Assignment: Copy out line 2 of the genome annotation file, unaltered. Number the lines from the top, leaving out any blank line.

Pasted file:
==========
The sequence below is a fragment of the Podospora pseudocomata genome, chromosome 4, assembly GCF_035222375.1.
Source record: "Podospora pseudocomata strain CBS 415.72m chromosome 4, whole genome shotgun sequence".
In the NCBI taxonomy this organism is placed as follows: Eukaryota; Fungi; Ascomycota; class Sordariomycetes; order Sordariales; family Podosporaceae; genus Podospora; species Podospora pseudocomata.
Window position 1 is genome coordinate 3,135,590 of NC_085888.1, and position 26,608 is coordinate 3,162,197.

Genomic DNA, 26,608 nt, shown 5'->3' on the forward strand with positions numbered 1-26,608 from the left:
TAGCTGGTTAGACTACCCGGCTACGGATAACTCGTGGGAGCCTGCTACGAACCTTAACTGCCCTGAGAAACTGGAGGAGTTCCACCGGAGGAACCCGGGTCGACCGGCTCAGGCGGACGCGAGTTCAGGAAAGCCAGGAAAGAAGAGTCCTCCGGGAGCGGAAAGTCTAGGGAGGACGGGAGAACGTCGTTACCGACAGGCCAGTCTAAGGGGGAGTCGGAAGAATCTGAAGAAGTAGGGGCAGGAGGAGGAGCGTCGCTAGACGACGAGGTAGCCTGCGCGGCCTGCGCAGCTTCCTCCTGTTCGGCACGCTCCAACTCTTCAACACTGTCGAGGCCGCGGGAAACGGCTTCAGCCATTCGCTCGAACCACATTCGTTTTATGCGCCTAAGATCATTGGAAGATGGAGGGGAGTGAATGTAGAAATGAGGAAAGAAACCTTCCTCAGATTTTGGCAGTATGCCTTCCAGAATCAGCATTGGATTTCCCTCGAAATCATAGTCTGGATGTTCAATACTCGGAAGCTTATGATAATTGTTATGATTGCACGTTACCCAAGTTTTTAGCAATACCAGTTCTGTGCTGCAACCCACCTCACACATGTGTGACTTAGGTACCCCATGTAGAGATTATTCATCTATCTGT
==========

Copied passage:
Source record: "Podospora pseudocomata strain CBS 415.72m chromosome 4, whole genome shotgun sequence".